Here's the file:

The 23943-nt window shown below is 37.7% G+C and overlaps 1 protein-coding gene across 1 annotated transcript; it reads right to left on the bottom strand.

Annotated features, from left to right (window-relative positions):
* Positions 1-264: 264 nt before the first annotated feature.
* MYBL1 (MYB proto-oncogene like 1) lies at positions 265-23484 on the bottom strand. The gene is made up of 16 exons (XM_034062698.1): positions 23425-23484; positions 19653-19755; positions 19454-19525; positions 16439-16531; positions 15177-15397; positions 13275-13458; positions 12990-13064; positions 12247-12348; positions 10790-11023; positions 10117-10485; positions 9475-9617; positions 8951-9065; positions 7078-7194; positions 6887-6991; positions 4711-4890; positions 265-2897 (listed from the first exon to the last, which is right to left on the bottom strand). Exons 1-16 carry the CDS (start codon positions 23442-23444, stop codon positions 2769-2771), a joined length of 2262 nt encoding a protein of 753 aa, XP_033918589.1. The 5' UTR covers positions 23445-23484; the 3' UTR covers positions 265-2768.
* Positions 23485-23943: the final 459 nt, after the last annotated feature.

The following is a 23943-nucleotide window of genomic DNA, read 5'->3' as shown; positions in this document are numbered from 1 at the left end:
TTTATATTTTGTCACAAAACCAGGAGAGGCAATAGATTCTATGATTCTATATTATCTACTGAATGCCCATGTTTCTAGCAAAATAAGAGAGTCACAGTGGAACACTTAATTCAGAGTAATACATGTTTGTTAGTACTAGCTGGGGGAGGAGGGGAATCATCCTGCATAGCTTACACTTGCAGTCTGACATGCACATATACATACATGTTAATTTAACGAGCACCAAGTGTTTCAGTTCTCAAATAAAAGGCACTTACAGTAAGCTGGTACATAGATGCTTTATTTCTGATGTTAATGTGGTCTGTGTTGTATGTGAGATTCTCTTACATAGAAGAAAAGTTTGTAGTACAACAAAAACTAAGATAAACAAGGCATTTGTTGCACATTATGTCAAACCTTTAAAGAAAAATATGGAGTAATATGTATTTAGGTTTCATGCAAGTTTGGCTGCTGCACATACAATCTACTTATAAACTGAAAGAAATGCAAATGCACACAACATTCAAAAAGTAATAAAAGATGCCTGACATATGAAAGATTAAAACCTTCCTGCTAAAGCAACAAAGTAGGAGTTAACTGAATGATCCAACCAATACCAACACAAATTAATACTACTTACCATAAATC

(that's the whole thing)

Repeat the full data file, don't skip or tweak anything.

The 23943-nt window shown below is 37.7% G+C and overlaps 1 protein-coding gene across 1 annotated transcript; it reads right to left on the bottom strand.

Annotated features, from left to right (window-relative positions):
* Positions 1-264: 264 nt before the first annotated feature.
* MYBL1 (MYB proto-oncogene like 1) lies at positions 265-23484 on the bottom strand. The gene is made up of 16 exons (XM_034062698.1): positions 23425-23484; positions 19653-19755; positions 19454-19525; positions 16439-16531; positions 15177-15397; positions 13275-13458; positions 12990-13064; positions 12247-12348; positions 10790-11023; positions 10117-10485; positions 9475-9617; positions 8951-9065; positions 7078-7194; positions 6887-6991; positions 4711-4890; positions 265-2897 (listed from the first exon to the last, which is right to left on the bottom strand). Exons 1-16 carry the CDS (start codon positions 23442-23444, stop codon positions 2769-2771), a joined length of 2262 nt encoding a protein of 753 aa, XP_033918589.1. The 5' UTR covers positions 23445-23484; the 3' UTR covers positions 265-2768.
* Positions 23485-23943: the final 459 nt, after the last annotated feature.

The following is a 23943-nucleotide window of genomic DNA, read 5'->3' as shown; positions in this document are numbered from 1 at the left end:
TTTATATTTTGTCACAAAACCAGGAGAGGCAATAGATTCTATGATTCTATATTATCTACTGAATGCCCATGTTTCTAGCAAAATAAGAGAGTCACAGTGGAACACTTAATTCAGAGTAATACATGTTTGTTAGTACTAGCTGGGGGAGGAGGGGAATCATCCTGCATAGCTTACACTTGCAGTCTGACATGCACATATACATACATGTTAATTTAACGAGCACCAAGTGTTTCAGTTCTCAAATAAAAGGCACTTACAGTAAGCTGGTACATAGATGCTTTATTTCTGATGTTAATGTGGTCTGTGTTGTATGTGAGATTCTCTTACATAGAAGAAAAGTTTGTAGTACAACAAAAACTAAGATAAACAAGGCATTTGTTGCACATTATGTCAAACCTTTAAAGAAAAATATGGAGTAATATGTATTTAGGTTTCATGCAAGTTTGGCTGCTGCACATACAATCTACTTATAAACTGAAAGAAATGCAAATGCACACAACATTCAAAAAGTAATAAAAGATGCCTGACATATGAAAGATTAAAACCTTCCTGCTAAAGCAACAAAGTAGGAGTTAACTGAATGATCCAACCAATACCAACACAAATTAATACTACTTACCATAAATC